This Country Wants To Track Its Citizens’ Cars With RFID Chips

 

After the news broke that the Chinese government is “rating” its citizens, there was an understandable outroar at the Big Brother-esque move. However, the Chinese government seems to be taking it all in stride and are taking it one step further. According to The Wall Street Journal, the Chinese government are readying a program that will make it possible to track citizens’ cars using RFID chips. The kicker? This program will be mandatory for all new vehicles in 2019.

 Image from:  The Seattle Times

Image from: The Seattle Times

The RFID program is put into place by China’s Ministry of Public Security, or more correctly, the ministry’s Traffic Management Research Institute. By installing RFID chips on the windshields of new cars, and reading devices on the side of China’s roads, they also hope to use it to help curb the rise of terrorist attacks in the country.

Government officials claim that this program will be used to study and improve congestion, therefore helping to reduce pollution — a major priority for China’s president Xi Jinping. China’s congestion is almost incomparable, with 5 million cars on the road in Beijing. China is also one of the most dangerous countries in the world for drivers, with the World Health Organization putting traffic deaths at more than 260,000 in 2013.

However, there are some notable downsides to this program. The RFID system used would not be able to locate a car at any given time or location, like with GPS. The relative lack of storage in each chip also means that it is not clear how much information can be stored besides the color of the car and its license plate number. Plus, there is the issue of surveillance and its inevitable security concerns. In light of Facebook’s massive data breach, there are more and more calls to make sure that the millions and millions of Chinese data are protected rather than exploited.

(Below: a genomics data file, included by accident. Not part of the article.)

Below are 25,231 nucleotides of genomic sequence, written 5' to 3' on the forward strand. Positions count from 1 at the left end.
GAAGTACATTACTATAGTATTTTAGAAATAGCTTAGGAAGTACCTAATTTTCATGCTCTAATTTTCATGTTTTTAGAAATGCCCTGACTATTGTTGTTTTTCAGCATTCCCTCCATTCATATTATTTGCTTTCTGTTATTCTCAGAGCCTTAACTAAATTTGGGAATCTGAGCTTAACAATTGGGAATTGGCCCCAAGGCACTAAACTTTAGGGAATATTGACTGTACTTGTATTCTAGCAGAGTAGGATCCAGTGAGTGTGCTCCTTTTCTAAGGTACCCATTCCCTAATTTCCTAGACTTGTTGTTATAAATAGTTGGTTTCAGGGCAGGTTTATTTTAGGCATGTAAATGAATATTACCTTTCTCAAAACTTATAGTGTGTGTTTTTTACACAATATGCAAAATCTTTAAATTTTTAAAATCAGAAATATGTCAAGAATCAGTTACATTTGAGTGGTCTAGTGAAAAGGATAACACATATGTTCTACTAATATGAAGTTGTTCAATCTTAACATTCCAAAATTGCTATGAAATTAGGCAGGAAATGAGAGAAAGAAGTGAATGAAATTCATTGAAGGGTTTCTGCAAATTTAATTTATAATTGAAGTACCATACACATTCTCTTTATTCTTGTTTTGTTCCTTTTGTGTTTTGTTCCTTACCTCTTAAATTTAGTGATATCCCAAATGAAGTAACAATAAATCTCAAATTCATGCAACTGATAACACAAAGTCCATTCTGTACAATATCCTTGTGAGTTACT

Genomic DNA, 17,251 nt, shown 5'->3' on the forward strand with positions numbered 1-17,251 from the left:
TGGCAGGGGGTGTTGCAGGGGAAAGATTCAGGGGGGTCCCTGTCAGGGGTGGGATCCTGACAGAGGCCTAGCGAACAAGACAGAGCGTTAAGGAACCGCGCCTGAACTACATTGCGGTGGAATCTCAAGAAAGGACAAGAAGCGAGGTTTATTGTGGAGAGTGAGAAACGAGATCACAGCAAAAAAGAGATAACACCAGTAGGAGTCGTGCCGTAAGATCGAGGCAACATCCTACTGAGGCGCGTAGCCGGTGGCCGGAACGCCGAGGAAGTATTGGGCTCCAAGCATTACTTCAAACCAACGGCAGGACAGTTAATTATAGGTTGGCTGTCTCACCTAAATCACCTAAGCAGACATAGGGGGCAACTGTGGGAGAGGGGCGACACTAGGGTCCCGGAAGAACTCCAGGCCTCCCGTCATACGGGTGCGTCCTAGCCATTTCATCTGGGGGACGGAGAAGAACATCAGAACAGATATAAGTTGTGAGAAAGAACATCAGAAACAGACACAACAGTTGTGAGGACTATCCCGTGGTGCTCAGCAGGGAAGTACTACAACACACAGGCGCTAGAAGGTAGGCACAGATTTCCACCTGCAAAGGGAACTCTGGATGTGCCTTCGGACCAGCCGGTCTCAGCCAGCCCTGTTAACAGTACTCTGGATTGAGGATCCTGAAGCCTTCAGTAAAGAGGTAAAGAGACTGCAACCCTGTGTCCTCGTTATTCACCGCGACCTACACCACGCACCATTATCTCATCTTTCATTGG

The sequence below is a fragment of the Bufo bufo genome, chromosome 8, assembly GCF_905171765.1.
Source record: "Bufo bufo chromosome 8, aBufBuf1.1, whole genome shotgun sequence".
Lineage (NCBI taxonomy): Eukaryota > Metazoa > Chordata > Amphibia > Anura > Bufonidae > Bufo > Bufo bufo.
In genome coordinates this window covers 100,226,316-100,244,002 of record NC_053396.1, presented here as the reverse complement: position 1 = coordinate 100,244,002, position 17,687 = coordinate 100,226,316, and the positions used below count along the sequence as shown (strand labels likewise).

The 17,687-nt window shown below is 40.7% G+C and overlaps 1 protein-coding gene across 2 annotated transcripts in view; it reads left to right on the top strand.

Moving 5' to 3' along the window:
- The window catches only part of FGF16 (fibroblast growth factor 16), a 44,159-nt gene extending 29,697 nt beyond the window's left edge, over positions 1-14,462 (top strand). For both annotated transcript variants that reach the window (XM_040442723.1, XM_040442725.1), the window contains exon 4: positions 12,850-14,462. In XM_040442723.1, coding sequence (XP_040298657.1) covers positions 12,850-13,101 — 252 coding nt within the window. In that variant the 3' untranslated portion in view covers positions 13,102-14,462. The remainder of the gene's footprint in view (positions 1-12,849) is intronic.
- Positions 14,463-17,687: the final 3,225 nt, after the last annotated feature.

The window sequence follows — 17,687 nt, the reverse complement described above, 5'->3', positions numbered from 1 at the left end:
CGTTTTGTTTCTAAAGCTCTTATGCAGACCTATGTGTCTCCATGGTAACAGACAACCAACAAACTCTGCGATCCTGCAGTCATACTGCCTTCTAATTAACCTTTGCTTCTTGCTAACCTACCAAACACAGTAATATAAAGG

Image from:  MSN

Image from: MSN

James Andrew Lewis, a senior vice president at the Center for Strategic and International Studies, thinks it’s likely that the RFID system will become another one of these tools that the Chinese government uses to monitor citizens.

“The Chinese government has gone all out to create a real surveillance state. There’s social credit, and facial recognition, and internet and telecom monitoring,” he said. “It’s part of this larger effort to create total information awareness in China for the government.”

This RFID program will be one of the many Chinese surveillance programs already in place. For example, there are programs that recognizes and tracks license plates with security checkpoint cameras. There are also facial recognition programs helped on by cameras and smart glasses. Include in the aforementioned “social credit” system where citizens are rated by their finances, criminal behavior, and other factors and you have a country that is fully controlling and monitoring its citizens through technology.

And to think, it all starts with one small chip in your car.

What do you think about this program? Do you agree with it or disagree? Leave a comment below!